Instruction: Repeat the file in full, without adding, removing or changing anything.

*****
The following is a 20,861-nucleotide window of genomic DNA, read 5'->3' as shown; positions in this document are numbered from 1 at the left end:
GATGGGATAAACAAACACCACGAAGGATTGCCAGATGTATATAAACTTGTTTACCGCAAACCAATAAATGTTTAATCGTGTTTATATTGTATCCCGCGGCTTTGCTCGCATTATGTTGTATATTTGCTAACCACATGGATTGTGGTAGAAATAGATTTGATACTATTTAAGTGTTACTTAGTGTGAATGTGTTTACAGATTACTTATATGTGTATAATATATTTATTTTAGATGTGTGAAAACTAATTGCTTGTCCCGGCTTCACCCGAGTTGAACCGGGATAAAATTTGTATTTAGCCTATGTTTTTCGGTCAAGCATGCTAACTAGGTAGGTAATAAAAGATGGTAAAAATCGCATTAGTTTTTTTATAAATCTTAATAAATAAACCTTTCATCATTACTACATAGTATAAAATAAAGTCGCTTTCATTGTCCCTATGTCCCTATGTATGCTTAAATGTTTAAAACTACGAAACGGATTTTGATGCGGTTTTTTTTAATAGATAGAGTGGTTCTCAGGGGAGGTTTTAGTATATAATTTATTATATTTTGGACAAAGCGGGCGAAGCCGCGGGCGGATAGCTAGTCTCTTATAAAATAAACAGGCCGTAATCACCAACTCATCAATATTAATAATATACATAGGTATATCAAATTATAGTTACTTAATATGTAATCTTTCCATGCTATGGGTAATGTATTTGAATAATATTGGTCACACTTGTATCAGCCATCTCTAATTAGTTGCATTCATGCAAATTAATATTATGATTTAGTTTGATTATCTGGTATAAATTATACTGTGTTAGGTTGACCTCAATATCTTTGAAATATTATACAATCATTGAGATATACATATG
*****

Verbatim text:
The following is a 20,861-nucleotide window of genomic DNA, read 5'->3' as shown; positions in this document are numbered from 1 at the left end:
GATGGGATAAACAAACACCACGAAGGATTGCCAGATGTATATAAACTTGTTTACCGCAAACCAATAAATGTTTAATCGTGTTTATATTGTATCCCGCGGCTTTGCTCGCATTATGTTGTATATTTGCTAACCACATGGATTGTGGTAGAAATAGATTTGATACTATTTAAGTGTTACTTAGTGTGAATGTGTTTACAGATTACTTATATGTGTATAATATATTTATTTTAGATGTGTGAAAACTAATTGCTTGTCCCGGCTTCACCCGAGTTGAACCGGGATAAAATTTGTATTTAGCCTATGTTTTTCGGTCAAGCATGCTAACTAGGTAGGTAATAAAAGATGGTAAAAATCGCATTAGTTTTTTTATAAATCTTAATAAATAAACCTTTCATCATTACTACATAGTATAAAATAAAGTCGCTTTCATTGTCCCTATGTCCCTATGTATGCTTAAATGTTTAAAACTACGAAACGGATTTTGATGCGGTTTTTTTTAATAGATAGAGTGGTTCTCAGGGGAGGTTTTAGTATATAATTTATTATATTTTGGACAAAGCGGGCGAAGCCGCGGGCGGATAGCTAGTCTCTTATAAAATAAACAGGCCGTAATCACCAACTCATCAATATTAATAATATACATAGGTATATCAAATTATAGTTACTTAATATGTAATCTTTCCATGCTATGGGTAATGTATTTGAATAATATTGGTCACACTTGTATCAGCCATCTCTAATTAGTTGCATTCATGCAAATTAATATTATGATTTAGTTTGATTATCTGGTATAAATTATACTGTGTTAGGTTGACCTCAATATCTTTGAAATATTATACAATCATTGAGATATACATATG